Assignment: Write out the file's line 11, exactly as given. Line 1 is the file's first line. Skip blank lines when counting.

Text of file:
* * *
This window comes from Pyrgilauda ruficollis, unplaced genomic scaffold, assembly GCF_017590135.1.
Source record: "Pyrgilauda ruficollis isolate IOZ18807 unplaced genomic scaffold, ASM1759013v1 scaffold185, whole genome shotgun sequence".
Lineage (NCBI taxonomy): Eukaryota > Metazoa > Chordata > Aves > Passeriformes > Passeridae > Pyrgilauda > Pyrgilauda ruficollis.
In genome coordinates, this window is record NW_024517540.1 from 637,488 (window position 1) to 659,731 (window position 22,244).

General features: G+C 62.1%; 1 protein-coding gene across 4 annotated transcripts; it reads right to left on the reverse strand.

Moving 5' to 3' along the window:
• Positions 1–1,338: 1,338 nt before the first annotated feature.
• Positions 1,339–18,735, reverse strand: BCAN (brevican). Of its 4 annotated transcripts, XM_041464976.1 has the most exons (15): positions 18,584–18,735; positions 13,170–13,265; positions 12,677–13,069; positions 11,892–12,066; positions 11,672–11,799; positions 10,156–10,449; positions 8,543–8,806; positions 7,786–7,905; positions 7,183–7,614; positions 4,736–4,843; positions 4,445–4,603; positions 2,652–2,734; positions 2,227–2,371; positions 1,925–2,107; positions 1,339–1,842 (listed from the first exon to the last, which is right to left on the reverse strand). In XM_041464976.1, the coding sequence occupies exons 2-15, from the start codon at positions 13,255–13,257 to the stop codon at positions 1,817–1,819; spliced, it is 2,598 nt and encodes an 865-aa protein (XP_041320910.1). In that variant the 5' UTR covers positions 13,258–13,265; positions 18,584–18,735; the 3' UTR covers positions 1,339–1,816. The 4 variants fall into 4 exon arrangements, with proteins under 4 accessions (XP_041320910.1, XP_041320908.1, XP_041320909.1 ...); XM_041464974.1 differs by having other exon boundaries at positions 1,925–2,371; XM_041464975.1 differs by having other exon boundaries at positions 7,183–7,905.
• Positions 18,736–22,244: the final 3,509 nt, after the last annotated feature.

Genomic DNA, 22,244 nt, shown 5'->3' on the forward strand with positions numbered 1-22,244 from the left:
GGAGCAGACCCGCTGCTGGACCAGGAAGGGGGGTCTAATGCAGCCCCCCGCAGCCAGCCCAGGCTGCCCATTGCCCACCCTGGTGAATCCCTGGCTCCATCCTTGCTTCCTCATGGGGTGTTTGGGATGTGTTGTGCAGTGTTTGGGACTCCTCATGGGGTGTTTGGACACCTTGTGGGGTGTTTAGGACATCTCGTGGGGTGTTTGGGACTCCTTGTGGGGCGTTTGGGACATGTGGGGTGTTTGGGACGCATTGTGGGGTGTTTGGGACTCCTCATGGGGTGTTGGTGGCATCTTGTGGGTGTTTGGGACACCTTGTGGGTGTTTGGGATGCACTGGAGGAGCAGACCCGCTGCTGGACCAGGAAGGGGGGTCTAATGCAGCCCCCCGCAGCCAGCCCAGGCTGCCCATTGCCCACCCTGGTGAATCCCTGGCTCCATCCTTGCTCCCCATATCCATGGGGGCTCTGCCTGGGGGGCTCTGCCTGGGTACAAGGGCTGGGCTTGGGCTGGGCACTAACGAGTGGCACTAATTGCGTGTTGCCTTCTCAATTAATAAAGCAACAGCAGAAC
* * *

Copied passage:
GGAGCAGACCCGCTGCTGGACCAGGAAGGGGGGTCTAATGCAGCCCCCCGCAGCCAGCCCAGGCTGCCCATTGCCCACCCTGGTGAATCCCTGGCTCCATCCTTGCTTCCTCATGGGGTGTTTGGGATGTGTTGTGCAGTGTTTGGGACTCCTCATGGGGTGTTTGGACACCTTGTGGGGTGTTTAGGACATCTCGTGGGGTGTTTGGGACTCCTTGTGGGGCGTTTGGGACATGTGGGGTGTTTGGGACGCATTGTGGGGTGTTTGGGACTCCTCATGGGGTGTTGGTGGCATCTTGTGGGTGTTTGGGACACCTTGTGGGTGTTTGGGATGCACTGGAGGAGCAGACCCGCTGCTGGACCAGGAAGGGGGGTCTAATGCAGCCCCCCGCAGCCAGCCCAGGCTGCCCATTGCCCACCCTGGTGAATCCCTGGCTCCATCCTTGCTCCCCATATCCATGGGGGCTCTGCCTGGGGGGCTCTGCCTGGGTACAAGGGCTGGGCTTGGGCTGGGCACTAACGAGTGGCACTAATTGCGTGTTGCCTTCTCAATTAATAAAGCAACAGCAGAAC